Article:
Does your dog watch TV? A UW vet wants to hear from you | Medicine - petsitterbank

Does your dog watch TV? A UW vet wants to hear from you | Medicine

MADISON (WKOW) — The goal of her study is to, hopefully, see a more standardized test used by vets to test the vision of our furry friends.

Growing up in England, Freya Mowat said that she was the “black sheep” of her family; her father and mother were both teachers, but Mowat said at a young age that she wanted to be a scientist.

It was foot and mouth disease that continued to reinforce Mowat’s decision to go into the veterinary career. In 2001, there was an outbreak of foot and mouth disease that caused a crisis among agriculture. In fact, where Mowat spent her childhood, Cumbria, saw the worst of the virus with nearly 1000 cases.

In humans, foot and mouth disease, sometimes called ‘hand, foot and mouth disease,’ is a mild viral infection commonly found among young children. It may cause viral meningitis and encephalitis among children with more severe cases though most suffer dehydration. When it comes to animals, it affects cattle, swine, sheep and goats and may cause high fever in the animals, blisters in the mouth and on the feet. Most animals are killed to stop the spread since it is highly contagious.

Mowat, after graduating when the 2001 outbreak hit England, was going to go back and become a farm animal vet. She stayed with veterinary career but continued to be interested in research specifically optometry.

Now, she’s asking for your help… and your dogs help too. Mowat wants to know if your dog watches TV and if so, what specifically is it watching. It may not seem interesting to you, but for her, along with her team, what your dog is watching and how long it’s watching answers a lot of questions.

“They aren’t the same, but they are similar,” Mowat said in reference to the retina of the human and dog eye. And since dogs don’t live as long as humans, Freya is able to study the retinas of dogs to better understand the retinas of human eyes especially when it comes to loss of vision, specifically when it comes to age related macular degeneration.

Age-related macular degeneration, or AMD, is an eye disease that occurs with those who are older, affecting their central vision. Central vision is the most important part of a person’s vision as it used to do most things like driving, reading or seeing pictures or faces.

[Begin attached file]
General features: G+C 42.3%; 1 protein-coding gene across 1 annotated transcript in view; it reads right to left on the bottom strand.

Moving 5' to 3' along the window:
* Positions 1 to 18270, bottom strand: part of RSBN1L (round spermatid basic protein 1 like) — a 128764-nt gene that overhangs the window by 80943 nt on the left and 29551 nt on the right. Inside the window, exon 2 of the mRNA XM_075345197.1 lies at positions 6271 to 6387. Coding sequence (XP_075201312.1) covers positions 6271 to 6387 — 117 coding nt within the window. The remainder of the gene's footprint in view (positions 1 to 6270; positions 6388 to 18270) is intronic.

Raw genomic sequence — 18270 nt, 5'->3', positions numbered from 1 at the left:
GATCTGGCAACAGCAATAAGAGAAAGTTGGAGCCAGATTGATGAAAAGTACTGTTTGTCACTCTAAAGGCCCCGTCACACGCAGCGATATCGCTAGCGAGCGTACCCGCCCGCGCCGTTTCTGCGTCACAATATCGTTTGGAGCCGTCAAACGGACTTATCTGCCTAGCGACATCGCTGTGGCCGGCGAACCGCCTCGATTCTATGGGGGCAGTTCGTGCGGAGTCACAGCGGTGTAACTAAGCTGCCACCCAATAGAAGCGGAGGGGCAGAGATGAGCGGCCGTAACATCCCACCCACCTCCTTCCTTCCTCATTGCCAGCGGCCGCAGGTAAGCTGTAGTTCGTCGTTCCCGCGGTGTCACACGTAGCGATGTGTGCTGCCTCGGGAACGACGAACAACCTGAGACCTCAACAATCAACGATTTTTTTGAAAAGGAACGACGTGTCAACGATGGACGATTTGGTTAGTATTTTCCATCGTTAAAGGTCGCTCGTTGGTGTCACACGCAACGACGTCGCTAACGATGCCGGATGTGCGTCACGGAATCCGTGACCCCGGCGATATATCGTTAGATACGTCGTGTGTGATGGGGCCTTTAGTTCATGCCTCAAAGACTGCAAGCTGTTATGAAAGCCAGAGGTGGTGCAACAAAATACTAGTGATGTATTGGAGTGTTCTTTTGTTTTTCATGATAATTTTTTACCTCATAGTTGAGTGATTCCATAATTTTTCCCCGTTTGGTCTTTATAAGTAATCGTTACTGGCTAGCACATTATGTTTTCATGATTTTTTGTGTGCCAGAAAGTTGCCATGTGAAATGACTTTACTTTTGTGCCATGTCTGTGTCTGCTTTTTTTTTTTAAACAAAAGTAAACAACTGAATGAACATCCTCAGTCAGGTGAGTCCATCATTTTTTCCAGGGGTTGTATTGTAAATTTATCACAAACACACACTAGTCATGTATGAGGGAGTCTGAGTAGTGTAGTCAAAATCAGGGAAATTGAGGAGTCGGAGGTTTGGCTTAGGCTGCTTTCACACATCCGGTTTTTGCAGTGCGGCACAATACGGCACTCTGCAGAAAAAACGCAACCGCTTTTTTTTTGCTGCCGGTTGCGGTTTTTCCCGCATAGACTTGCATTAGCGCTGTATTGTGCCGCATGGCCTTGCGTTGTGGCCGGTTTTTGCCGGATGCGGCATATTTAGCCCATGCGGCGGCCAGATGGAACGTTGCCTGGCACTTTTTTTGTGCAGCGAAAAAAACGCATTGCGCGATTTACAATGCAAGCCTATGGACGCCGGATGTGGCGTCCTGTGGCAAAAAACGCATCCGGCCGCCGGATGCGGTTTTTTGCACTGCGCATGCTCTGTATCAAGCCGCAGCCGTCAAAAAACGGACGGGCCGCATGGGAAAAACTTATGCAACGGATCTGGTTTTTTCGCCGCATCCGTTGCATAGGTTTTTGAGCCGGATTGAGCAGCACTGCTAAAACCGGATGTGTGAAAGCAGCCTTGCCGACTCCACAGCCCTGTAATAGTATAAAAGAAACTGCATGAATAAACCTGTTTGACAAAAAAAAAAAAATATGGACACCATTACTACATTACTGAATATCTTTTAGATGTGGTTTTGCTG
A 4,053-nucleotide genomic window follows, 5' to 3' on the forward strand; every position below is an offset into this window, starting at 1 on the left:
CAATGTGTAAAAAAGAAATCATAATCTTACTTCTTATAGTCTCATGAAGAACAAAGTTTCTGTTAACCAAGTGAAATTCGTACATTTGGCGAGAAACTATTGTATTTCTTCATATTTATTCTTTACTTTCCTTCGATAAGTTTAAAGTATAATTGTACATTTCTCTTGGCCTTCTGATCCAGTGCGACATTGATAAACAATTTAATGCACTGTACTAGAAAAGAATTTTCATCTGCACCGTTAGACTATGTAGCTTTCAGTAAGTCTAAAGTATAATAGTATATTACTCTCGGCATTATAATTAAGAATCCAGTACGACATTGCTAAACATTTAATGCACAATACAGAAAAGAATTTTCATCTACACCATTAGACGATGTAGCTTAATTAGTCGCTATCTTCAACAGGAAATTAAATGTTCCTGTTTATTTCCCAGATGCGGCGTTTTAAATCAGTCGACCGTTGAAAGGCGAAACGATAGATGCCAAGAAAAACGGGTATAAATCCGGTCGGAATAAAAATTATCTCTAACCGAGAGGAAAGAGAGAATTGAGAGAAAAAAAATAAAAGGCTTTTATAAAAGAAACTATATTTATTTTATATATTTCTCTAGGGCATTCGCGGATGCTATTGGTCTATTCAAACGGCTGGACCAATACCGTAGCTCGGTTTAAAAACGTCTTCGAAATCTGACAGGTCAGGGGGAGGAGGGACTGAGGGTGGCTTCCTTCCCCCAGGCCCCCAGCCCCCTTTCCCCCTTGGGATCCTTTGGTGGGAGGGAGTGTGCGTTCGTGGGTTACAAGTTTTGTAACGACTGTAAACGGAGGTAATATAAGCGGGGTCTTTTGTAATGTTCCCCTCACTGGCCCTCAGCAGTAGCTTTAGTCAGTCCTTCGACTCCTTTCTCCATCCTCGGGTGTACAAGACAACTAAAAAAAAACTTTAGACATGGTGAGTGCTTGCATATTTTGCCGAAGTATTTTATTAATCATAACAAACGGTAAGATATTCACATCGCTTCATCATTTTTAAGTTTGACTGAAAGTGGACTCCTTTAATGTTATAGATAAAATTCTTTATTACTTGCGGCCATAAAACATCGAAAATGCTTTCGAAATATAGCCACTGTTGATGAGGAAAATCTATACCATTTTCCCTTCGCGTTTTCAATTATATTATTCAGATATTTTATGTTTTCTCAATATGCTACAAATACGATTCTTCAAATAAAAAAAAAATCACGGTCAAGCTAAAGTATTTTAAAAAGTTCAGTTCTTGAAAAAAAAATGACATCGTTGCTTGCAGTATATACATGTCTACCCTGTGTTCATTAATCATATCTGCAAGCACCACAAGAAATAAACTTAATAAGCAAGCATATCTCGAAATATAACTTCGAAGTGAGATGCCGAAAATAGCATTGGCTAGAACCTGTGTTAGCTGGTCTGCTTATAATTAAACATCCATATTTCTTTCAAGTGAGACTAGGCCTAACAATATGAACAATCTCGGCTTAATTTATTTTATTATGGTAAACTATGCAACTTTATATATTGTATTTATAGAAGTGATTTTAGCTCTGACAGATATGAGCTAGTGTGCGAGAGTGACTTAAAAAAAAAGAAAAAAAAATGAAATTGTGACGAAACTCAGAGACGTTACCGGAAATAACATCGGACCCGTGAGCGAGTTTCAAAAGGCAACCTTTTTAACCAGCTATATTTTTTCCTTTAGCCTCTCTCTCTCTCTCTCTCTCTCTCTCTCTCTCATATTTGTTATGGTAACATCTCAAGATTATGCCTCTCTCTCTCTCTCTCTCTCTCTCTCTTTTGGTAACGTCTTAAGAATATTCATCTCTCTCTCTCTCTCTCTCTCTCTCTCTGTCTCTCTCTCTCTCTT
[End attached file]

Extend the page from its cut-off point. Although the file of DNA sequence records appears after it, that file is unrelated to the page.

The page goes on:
Human studies tends to take longer due to the longer lives of humans whereas studying dogs take less time due to their lifespan.

The survey that Mowat is hoping dog owners will fill out in the Madison area and around the world too will answer two important questions — are TV programs meant to keep dogs entertained and if not, how can they better entertain dogs? Answering this will help her learn more about the vision of dogs. From there, she’ll be able to lay important groundwork on what she hopes will be a standardized vision test used for dogs when taking them to the vet.

“We started showing dogs videos in the lab,” Mowat said. She said that some dogs, like their owners, were not interested in TV and others watched TV the whole time it was on. To create a standardized test where the dogs stayed interested the whole time, Freya said that they need to know what keeps a dogs attention on TV.

Currently, most vets wave their hands in front of the dogs face to see if their pupils move and see if they blink when the hand gets closer to their face. Vets can also put obstacles in the dogs path to see if they’re able to move around them.

Additionally, Freya Mowat said that this information will help vets understand how to help aging pets. As dogs age, they lose part of their vision too so being able to help them — whether that be better audio cues, more or less lighting, etc. — is what she hopes to gain as well.

If you and your dog would like to take part in Freya’s survey, you can fill it out here. Mowat said that the whole test should take roughly 10 to 20 minutes. You can also read more about what Mowat and her lab are working on here.


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